MCAT Content / Oxidative Phosphorylation / Electron Transport Chain And Oxidative Phosphorylation Substrates And Products General Features Of The Pathway

Electron transport chain and oxidative phosphorylation, substrates and products, general features of the pathway

Topic: Oxidative Phosphorylation

Oxidative phosphorylation, incorporating two interdependent processes – the flow of electrons through electron transport chain down to the oxygen and chemiosmotic coupling -, is the final stage of cellular respiration. 

Highly energetic electrons that are extracted during the decomposition of food molecules by cellular metabolic pathways are stored in electron carriers – NADH and FADH2. Energy stored in these molecules is converted into cellular energy currency (i.e. ATP) only via oxidative phosphorylationActually, most of the ATP production during cellular respiration happens here. Take a look at the diagram below that shows the interconnectedness between cellular energy pathways.

In the mitochondrial matrix, the electron carriers NADH and FADH2 deposit the electrons they gained from glycolysis and the citric acid cycle in the electron transport chain – a series of proteins embedded in the inner mitochondrial membrane. In the electron transport chain, electrons are passed from one molecule to another as a series of redox reactions. The energetically “downhill” movement of electrons through the chain causes pumping of protons into the intermembrane space by the first, third, and fourth complexes. As a result, the electrochemical gradient (i.e. proton gradient) forms across the inner membrane of mitochondria.

This gradient is used by chemiosmotic coupling to make ATP through phosphorylation of ADP. In this process, protons flow down their concentration gradient into the matrix through the membrane protein ATP synthase, causing it to spin (like a water wheel) and catalyze conversion of ADP to ATP. Take a look at the diagram below which summarizes oxidative phosphorylation.

You may wonder where the oxygen takes role in cellular “respiration”? As electrons complete their flow through electron transport chain elements, oxygen accepts them. Also taking up protons from the environment, oxygen forms water in this process. If oxygen isn’t there to accept electrons (for instance, because a person is not breathing in enough oxygen), the electron transport chain will stop running, and ATP will no longer be produced by chemiosmosis. Without enough ATP, cells can’t carry out the reactions they need to function, and, after a long enough period of time, may even die.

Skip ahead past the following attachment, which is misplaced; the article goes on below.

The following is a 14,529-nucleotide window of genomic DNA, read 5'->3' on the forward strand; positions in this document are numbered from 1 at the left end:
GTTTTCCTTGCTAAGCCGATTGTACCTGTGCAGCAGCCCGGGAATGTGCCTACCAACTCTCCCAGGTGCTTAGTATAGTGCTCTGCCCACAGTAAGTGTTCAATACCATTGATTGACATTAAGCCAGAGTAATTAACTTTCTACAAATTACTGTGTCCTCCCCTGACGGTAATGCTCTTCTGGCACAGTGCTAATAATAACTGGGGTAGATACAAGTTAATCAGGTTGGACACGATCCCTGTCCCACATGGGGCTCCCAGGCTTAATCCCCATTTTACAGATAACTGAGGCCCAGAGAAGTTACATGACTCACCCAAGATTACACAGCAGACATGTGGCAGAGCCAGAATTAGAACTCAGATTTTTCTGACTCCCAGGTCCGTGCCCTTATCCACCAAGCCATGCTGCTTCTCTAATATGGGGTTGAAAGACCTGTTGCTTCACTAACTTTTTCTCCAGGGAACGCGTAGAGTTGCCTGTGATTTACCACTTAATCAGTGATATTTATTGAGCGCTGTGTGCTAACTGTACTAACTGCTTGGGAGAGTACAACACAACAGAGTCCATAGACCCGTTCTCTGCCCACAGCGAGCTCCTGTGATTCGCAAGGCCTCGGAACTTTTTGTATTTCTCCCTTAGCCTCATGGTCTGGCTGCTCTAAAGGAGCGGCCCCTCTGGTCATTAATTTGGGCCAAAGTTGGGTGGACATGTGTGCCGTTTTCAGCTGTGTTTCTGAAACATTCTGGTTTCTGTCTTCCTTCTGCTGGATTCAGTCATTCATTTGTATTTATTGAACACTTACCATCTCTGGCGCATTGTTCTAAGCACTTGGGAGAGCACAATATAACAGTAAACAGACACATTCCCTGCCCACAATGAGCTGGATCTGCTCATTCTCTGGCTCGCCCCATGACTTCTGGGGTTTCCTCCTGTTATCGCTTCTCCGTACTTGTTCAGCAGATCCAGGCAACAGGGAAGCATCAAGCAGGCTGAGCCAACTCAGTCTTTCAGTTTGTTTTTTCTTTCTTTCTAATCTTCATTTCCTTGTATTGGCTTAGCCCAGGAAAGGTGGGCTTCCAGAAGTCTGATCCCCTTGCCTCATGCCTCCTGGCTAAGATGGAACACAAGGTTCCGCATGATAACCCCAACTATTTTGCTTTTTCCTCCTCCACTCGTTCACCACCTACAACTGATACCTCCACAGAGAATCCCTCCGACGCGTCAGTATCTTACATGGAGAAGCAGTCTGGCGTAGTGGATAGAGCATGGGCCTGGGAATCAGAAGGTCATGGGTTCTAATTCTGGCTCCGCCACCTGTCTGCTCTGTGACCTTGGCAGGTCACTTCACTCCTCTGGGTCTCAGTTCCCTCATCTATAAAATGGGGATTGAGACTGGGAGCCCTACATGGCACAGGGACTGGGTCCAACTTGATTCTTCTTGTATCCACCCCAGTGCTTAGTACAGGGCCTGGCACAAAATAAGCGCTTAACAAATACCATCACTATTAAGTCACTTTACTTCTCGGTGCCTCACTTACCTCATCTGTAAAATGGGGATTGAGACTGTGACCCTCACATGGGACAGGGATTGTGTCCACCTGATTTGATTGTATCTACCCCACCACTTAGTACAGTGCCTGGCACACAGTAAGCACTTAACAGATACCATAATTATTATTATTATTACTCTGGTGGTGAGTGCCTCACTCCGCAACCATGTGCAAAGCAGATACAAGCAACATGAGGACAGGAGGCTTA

Finally, let’s overview the substrates and products of oxidative phosphorylation. NADH, FADH2, oxygen (O2), ADP, Pi (phosphate) are used as substrates. On the other hand ATP, NAD+, FAD and H2O are produced as a result of oxidative phosphorylation reactions.

 

Practice Questions

 

Khan Academy   

 

MCAT Official Prep (AAMC)

Biology Question Pack, Vol. 1 Passage 13 Question 85

Biology Question Pack, Vol 2. Question 18

 

Key Points

• Reduced electron carriers (NADH and FADH2) from other steps of cellular respiration transfer their electrons to molecules near the beginning of the electron transport chain. In the process, they turn back into NAD+ and FAD, which can be reused in other steps of cellular respiration.

• As electrons are passed down the electron transport chain, they move from a higher to a lower energy level, releasing energy. Some of the energy is used to pump hydrogen ions, moving them out of the mitochondrial matrix and into the intermembrane space. This pumping establishes an electrochemical gradient.

• At the end of the electron transport chain, electrons are transferred to molecular oxygen, which splits in half and takes up hydrogen ions to form water.

• As hydrogen ions flow down their gradient and back into the matrix, they pass through an enzyme called ATP synthase, which harnesses the flow of protons to synthesize ATP.


Key Terms

Oxidative phosphorylation: The final stage of cellular respiration where the combined action of the electron transport chain and chemiosmotic coupling result in ATP production.

Electron transport chain: a series of proteins embedded in the inner mitochondrial membrane that takes up highly energetic electrons from NADH and FADHand uses the energy to form proton gradient across the membrane.

Chemiosmotic coupling: A process in which the movement of protons across the mitochondrial membrane downward their gradient is coupled to ATP production via phosphorylation of ADP. 



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